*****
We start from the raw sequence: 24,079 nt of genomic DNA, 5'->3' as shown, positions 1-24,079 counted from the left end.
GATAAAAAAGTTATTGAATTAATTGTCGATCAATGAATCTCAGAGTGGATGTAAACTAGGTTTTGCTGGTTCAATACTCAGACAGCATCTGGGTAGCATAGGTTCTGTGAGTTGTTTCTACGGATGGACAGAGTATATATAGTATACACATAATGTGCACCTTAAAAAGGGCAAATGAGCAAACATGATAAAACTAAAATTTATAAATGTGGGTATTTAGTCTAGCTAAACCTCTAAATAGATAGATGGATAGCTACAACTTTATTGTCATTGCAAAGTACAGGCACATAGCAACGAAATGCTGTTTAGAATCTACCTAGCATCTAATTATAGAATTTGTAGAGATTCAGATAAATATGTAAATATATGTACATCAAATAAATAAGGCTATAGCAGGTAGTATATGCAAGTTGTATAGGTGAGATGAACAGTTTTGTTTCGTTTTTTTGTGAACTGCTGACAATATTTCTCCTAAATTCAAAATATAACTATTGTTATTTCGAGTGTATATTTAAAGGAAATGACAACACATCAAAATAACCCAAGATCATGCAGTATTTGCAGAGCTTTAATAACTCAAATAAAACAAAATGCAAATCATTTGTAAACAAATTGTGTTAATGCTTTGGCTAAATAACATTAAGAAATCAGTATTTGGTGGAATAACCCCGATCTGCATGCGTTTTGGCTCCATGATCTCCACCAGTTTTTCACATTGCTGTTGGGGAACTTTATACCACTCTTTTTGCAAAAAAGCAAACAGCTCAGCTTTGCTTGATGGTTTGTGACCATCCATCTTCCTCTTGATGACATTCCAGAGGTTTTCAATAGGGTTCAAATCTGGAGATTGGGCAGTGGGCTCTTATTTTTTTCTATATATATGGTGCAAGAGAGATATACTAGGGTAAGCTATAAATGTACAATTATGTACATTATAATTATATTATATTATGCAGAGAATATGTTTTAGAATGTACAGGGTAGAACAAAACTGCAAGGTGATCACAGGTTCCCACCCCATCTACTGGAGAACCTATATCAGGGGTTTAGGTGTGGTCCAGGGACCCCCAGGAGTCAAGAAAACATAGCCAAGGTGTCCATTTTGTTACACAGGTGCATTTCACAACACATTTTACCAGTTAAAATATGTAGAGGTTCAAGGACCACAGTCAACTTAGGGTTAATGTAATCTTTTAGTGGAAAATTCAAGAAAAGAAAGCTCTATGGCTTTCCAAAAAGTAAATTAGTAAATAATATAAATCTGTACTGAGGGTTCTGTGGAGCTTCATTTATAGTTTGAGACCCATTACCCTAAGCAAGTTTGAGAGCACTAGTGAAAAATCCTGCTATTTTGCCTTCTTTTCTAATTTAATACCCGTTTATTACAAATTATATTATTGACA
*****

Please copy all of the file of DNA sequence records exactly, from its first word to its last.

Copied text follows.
We start from the raw sequence: 24,079 nt of genomic DNA, 5'->3' as shown, positions 1-24,079 counted from the left end.
GATAAAAAAGTTATTGAATTAATTGTCGATCAATGAATCTCAGAGTGGATGTAAACTAGGTTTTGCTGGTTCAATACTCAGACAGCATCTGGGTAGCATAGGTTCTGTGAGTTGTTTCTACGGATGGACAGAGTATATATAGTATACACATAATGTGCACCTTAAAAAGGGCAAATGAGCAAACATGATAAAACTAAAATTTATAAATGTGGGTATTTAGTCTAGCTAAACCTCTAAATAGATAGATGGATAGCTACAACTTTATTGTCATTGCAAAGTACAGGCACATAGCAACGAAATGCTGTTTAGAATCTACCTAGCATCTAATTATAGAATTTGTAGAGATTCAGATAAATATGTAAATATATGTACATCAAATAAATAAGGCTATAGCAGGTAGTATATGCAAGTTGTATAGGTGAGATGAACAGTTTTGTTTCGTTTTTTTGTGAACTGCTGACAATATTTCTCCTAAATTCAAAATATAACTATTGTTATTTCGAGTGTATATTTAAAGGAAATGACAACACATCAAAATAACCCAAGATCATGCAGTATTTGCAGAGCTTTAATAACTCAAATAAAACAAAATGCAAATCATTTGTAAACAAATTGTGTTAATGCTTTGGCTAAATAACATTAAGAAATCAGTATTTGGTGGAATAACCCCGATCTGCATGCGTTTTGGCTCCATGATCTCCACCAGTTTTTCACATTGCTGTTGGGGAACTTTATACCACTCTTTTTGCAAAAAAGCAAACAGCTCAGCTTTGCTTGATGGTTTGTGACCATCCATCTTCCTCTTGATGACATTCCAGAGGTTTTCAATAGGGTTCAAATCTGGAGATTGGGCAGTGGGCTCTTATTTTTTTCTATATATATGGTGCAAGAGAGATATACTAGGGTAAGCTATAAATGTACAATTATGTACATTATAATTATATTATATTATGCAGAGAATATGTTTTAGAATGTACAGGGTAGAACAAAACTGCAAGGTGATCACAGGTTCCCACCCCATCTACTGGAGAACCTATATCAGGGGTTTAGGTGTGGTCCAGGGACCCCCAGGAGTCAAGAAAACATAGCCAAGGTGTCCATTTTGTTACACAGGTGCATTTCACAACACATTTTACCAGTTAAAATATGTAGAGGTTCAAGGACCACAGTCAACTTAGGGTTAATGTAATCTTTTAGTGGAAAATTCAAGAAAAGAAAGCTCTATGGCTTTCCAAAAAGTAAATTAGTAAATAATATAAATCTGTACTGAGGGTTCTGTGGAGCTTCATTTATAGTTTGAGACCCATTACCCTAAGCAAGTTTGAGAGCACTAGTGAAAAATCCTGCTATTTTGCCTTCTTTTCTAATTTAATACCCGTTTATTACAAATTATATTATTGACA